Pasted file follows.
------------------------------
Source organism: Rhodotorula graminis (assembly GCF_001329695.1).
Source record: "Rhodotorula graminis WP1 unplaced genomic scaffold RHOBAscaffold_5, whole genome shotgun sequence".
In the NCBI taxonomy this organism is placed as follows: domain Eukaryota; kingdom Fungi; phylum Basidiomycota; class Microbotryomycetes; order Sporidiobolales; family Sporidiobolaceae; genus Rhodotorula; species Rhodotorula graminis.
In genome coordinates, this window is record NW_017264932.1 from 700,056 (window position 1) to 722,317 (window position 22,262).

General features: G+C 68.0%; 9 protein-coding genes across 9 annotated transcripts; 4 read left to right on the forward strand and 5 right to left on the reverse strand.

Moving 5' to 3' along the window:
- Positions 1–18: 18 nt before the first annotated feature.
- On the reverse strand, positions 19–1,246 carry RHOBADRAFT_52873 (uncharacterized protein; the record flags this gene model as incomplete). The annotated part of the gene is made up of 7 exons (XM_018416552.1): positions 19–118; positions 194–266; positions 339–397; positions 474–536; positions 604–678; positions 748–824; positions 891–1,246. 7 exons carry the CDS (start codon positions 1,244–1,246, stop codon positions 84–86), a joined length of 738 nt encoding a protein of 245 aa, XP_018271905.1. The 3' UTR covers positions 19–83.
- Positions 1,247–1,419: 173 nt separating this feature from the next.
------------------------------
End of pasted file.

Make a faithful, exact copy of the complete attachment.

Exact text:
Source organism: Rhodotorula graminis (assembly GCF_001329695.1).
Source record: "Rhodotorula graminis WP1 unplaced genomic scaffold RHOBAscaffold_5, whole genome shotgun sequence".
In the NCBI taxonomy this organism is placed as follows: domain Eukaryota; kingdom Fungi; phylum Basidiomycota; class Microbotryomycetes; order Sporidiobolales; family Sporidiobolaceae; genus Rhodotorula; species Rhodotorula graminis.
In genome coordinates, this window is record NW_017264932.1 from 700,056 (window position 1) to 722,317 (window position 22,262).

General features: G+C 68.0%; 9 protein-coding genes across 9 annotated transcripts; 4 read left to right on the forward strand and 5 right to left on the reverse strand.

Moving 5' to 3' along the window:
- Positions 1–18: 18 nt before the first annotated feature.
- On the reverse strand, positions 19–1,246 carry RHOBADRAFT_52873 (uncharacterized protein; the record flags this gene model as incomplete). The annotated part of the gene is made up of 7 exons (XM_018416552.1): positions 19–118; positions 194–266; positions 339–397; positions 474–536; positions 604–678; positions 748–824; positions 891–1,246. 7 exons carry the CDS (start codon positions 1,244–1,246, stop codon positions 84–86), a joined length of 738 nt encoding a protein of 245 aa, XP_018271905.1. The 3' UTR covers positions 19–83.
- Positions 1,247–1,419: 173 nt separating this feature from the next.